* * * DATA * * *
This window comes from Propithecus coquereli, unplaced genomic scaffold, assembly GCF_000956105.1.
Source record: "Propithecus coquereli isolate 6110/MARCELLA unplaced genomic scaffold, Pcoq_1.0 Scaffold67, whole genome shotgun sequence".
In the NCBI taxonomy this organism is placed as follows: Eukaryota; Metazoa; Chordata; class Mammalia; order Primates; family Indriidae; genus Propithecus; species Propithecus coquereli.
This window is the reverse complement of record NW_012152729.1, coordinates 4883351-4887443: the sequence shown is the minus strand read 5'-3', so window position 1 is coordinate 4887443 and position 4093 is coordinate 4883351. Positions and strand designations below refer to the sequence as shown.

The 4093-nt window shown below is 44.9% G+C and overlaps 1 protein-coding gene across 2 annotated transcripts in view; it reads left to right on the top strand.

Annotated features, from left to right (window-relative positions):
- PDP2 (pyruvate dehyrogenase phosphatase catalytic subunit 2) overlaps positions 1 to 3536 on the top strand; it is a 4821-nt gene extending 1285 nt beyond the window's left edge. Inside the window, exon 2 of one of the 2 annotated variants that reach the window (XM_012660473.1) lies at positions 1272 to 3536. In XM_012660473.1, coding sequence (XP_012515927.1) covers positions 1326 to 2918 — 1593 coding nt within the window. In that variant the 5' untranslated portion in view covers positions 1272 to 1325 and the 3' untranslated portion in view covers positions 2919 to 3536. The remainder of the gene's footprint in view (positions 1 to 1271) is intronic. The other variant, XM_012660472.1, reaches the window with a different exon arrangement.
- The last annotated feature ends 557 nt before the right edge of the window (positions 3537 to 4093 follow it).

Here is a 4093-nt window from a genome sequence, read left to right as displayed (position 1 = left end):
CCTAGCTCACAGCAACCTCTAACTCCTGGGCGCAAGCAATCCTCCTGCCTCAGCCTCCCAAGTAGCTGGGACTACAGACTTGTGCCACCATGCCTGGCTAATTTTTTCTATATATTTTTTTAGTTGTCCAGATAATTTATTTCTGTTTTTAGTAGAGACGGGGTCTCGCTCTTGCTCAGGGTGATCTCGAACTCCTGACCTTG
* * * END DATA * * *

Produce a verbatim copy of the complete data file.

This window comes from Propithecus coquereli, unplaced genomic scaffold, assembly GCF_000956105.1.
Source record: "Propithecus coquereli isolate 6110/MARCELLA unplaced genomic scaffold, Pcoq_1.0 Scaffold67, whole genome shotgun sequence".
In the NCBI taxonomy this organism is placed as follows: Eukaryota; Metazoa; Chordata; class Mammalia; order Primates; family Indriidae; genus Propithecus; species Propithecus coquereli.
This window is the reverse complement of record NW_012152729.1, coordinates 4883351-4887443: the sequence shown is the minus strand read 5'-3', so window position 1 is coordinate 4887443 and position 4093 is coordinate 4883351. Positions and strand designations below refer to the sequence as shown.

The 4093-nt window shown below is 44.9% G+C and overlaps 1 protein-coding gene across 2 annotated transcripts in view; it reads left to right on the top strand.

Annotated features, from left to right (window-relative positions):
- PDP2 (pyruvate dehyrogenase phosphatase catalytic subunit 2) overlaps positions 1 to 3536 on the top strand; it is a 4821-nt gene extending 1285 nt beyond the window's left edge. Inside the window, exon 2 of one of the 2 annotated variants that reach the window (XM_012660473.1) lies at positions 1272 to 3536. In XM_012660473.1, coding sequence (XP_012515927.1) covers positions 1326 to 2918 — 1593 coding nt within the window. In that variant the 5' untranslated portion in view covers positions 1272 to 1325 and the 3' untranslated portion in view covers positions 2919 to 3536. The remainder of the gene's footprint in view (positions 1 to 1271) is intronic. The other variant, XM_012660472.1, reaches the window with a different exon arrangement.
- The last annotated feature ends 557 nt before the right edge of the window (positions 3537 to 4093 follow it).

Here is a 4093-nt window from a genome sequence, read left to right as displayed (position 1 = left end):
CCTAGCTCACAGCAACCTCTAACTCCTGGGCGCAAGCAATCCTCCTGCCTCAGCCTCCCAAGTAGCTGGGACTACAGACTTGTGCCACCATGCCTGGCTAATTTTTTCTATATATTTTTTTAGTTGTCCAGATAATTTATTTCTGTTTTTAGTAGAGACGGGGTCTCGCTCTTGCTCAGGGTGATCTCGAACTCCTGACCTTG